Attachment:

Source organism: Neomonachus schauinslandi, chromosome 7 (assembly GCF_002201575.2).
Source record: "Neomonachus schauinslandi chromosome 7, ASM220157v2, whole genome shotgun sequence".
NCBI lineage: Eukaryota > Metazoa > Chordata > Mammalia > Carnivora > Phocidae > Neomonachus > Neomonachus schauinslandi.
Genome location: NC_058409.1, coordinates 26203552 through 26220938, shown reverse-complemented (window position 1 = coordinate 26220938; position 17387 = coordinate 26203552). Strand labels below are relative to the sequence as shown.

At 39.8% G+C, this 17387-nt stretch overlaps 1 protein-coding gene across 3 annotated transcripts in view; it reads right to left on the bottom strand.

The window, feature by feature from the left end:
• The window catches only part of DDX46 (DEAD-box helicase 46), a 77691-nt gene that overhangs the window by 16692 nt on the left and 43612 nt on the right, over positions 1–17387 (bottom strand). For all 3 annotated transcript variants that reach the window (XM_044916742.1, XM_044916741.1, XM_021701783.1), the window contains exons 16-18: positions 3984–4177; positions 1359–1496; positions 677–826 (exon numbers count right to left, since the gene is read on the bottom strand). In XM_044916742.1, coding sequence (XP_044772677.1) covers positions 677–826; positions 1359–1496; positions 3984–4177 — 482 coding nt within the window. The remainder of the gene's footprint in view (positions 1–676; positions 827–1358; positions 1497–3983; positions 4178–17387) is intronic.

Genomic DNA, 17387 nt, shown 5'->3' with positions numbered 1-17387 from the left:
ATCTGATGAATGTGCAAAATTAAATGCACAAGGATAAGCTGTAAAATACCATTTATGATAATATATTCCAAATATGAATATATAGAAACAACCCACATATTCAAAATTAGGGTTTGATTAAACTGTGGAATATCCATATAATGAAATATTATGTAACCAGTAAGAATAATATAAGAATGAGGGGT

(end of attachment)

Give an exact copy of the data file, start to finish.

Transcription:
Source organism: Neomonachus schauinslandi, chromosome 7 (assembly GCF_002201575.2).
Source record: "Neomonachus schauinslandi chromosome 7, ASM220157v2, whole genome shotgun sequence".
NCBI lineage: Eukaryota > Metazoa > Chordata > Mammalia > Carnivora > Phocidae > Neomonachus > Neomonachus schauinslandi.
Genome location: NC_058409.1, coordinates 26203552 through 26220938, shown reverse-complemented (window position 1 = coordinate 26220938; position 17387 = coordinate 26203552). Strand labels below are relative to the sequence as shown.

At 39.8% G+C, this 17387-nt stretch overlaps 1 protein-coding gene across 3 annotated transcripts in view; it reads right to left on the bottom strand.

The window, feature by feature from the left end:
• The window catches only part of DDX46 (DEAD-box helicase 46), a 77691-nt gene that overhangs the window by 16692 nt on the left and 43612 nt on the right, over positions 1–17387 (bottom strand). For all 3 annotated transcript variants that reach the window (XM_044916742.1, XM_044916741.1, XM_021701783.1), the window contains exons 16-18: positions 3984–4177; positions 1359–1496; positions 677–826 (exon numbers count right to left, since the gene is read on the bottom strand). In XM_044916742.1, coding sequence (XP_044772677.1) covers positions 677–826; positions 1359–1496; positions 3984–4177 — 482 coding nt within the window. The remainder of the gene's footprint in view (positions 1–676; positions 827–1358; positions 1497–3983; positions 4178–17387) is intronic.

Genomic DNA, 17387 nt, shown 5'->3' with positions numbered 1-17387 from the left:
ATCTGATGAATGTGCAAAATTAAATGCACAAGGATAAGCTGTAAAATACCATTTATGATAATATATTCCAAATATGAATATATAGAAACAACCCACATATTCAAAATTAGGGTTTGATTAAACTGTGGAATATCCATATAATGAAATATTATGTAACCAGTAAGAATAATATAAGAATGAGGGGT